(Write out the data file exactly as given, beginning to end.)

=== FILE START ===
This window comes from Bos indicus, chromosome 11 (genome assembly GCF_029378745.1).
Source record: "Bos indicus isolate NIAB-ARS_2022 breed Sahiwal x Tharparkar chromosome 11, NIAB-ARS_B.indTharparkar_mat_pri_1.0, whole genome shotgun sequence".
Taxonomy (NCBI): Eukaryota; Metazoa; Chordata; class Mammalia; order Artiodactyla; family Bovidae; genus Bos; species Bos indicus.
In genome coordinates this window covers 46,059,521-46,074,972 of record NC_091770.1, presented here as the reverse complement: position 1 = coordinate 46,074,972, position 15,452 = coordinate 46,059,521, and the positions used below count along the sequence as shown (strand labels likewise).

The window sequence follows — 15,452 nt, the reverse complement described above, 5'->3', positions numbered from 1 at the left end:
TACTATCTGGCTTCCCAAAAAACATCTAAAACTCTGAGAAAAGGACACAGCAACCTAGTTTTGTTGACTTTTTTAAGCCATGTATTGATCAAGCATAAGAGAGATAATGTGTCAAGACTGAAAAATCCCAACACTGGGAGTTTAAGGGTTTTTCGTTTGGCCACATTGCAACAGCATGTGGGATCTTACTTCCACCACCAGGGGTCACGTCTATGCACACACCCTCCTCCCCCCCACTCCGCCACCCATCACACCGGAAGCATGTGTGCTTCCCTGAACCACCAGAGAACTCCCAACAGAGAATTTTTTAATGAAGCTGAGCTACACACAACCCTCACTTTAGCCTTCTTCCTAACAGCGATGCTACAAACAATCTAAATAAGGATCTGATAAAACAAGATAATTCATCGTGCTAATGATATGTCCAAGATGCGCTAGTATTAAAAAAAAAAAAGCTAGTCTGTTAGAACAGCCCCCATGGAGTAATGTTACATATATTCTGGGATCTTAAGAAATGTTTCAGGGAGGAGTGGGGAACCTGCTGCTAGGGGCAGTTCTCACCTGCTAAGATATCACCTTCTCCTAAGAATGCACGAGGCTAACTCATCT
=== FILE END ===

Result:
This window comes from Bos indicus, chromosome 11 (genome assembly GCF_029378745.1).
Source record: "Bos indicus isolate NIAB-ARS_2022 breed Sahiwal x Tharparkar chromosome 11, NIAB-ARS_B.indTharparkar_mat_pri_1.0, whole genome shotgun sequence".
Taxonomy (NCBI): Eukaryota; Metazoa; Chordata; class Mammalia; order Artiodactyla; family Bovidae; genus Bos; species Bos indicus.
In genome coordinates this window covers 46,059,521-46,074,972 of record NC_091770.1, presented here as the reverse complement: position 1 = coordinate 46,074,972, position 15,452 = coordinate 46,059,521, and the positions used below count along the sequence as shown (strand labels likewise).

The window sequence follows — 15,452 nt, the reverse complement described above, 5'->3', positions numbered from 1 at the left end:
TACTATCTGGCTTCCCAAAAAACATCTAAAACTCTGAGAAAAGGACACAGCAACCTAGTTTTGTTGACTTTTTTAAGCCATGTATTGATCAAGCATAAGAGAGATAATGTGTCAAGACTGAAAAATCCCAACACTGGGAGTTTAAGGGTTTTTCGTTTGGCCACATTGCAACAGCATGTGGGATCTTACTTCCACCACCAGGGGTCACGTCTATGCACACACCCTCCTCCCCCCCACTCCGCCACCCATCACACCGGAAGCATGTGTGCTTCCCTGAACCACCAGAGAACTCCCAACAGAGAATTTTTTAATGAAGCTGAGCTACACACAACCCTCACTTTAGCCTTCTTCCTAACAGCGATGCTACAAACAATCTAAATAAGGATCTGATAAAACAAGATAATTCATCGTGCTAATGATATGTCCAAGATGCGCTAGTATTAAAAAAAAAAAAGCTAGTCTGTTAGAACAGCCCCCATGGAGTAATGTTACATATATTCTGGGATCTTAAGAAATGTTTCAGGGAGGAGTGGGGAACCTGCTGCTAGGGGCAGTTCTCACCTGCTAAGATATCACCTTCTCCTAAGAATGCACGAGGCTAACTCATCT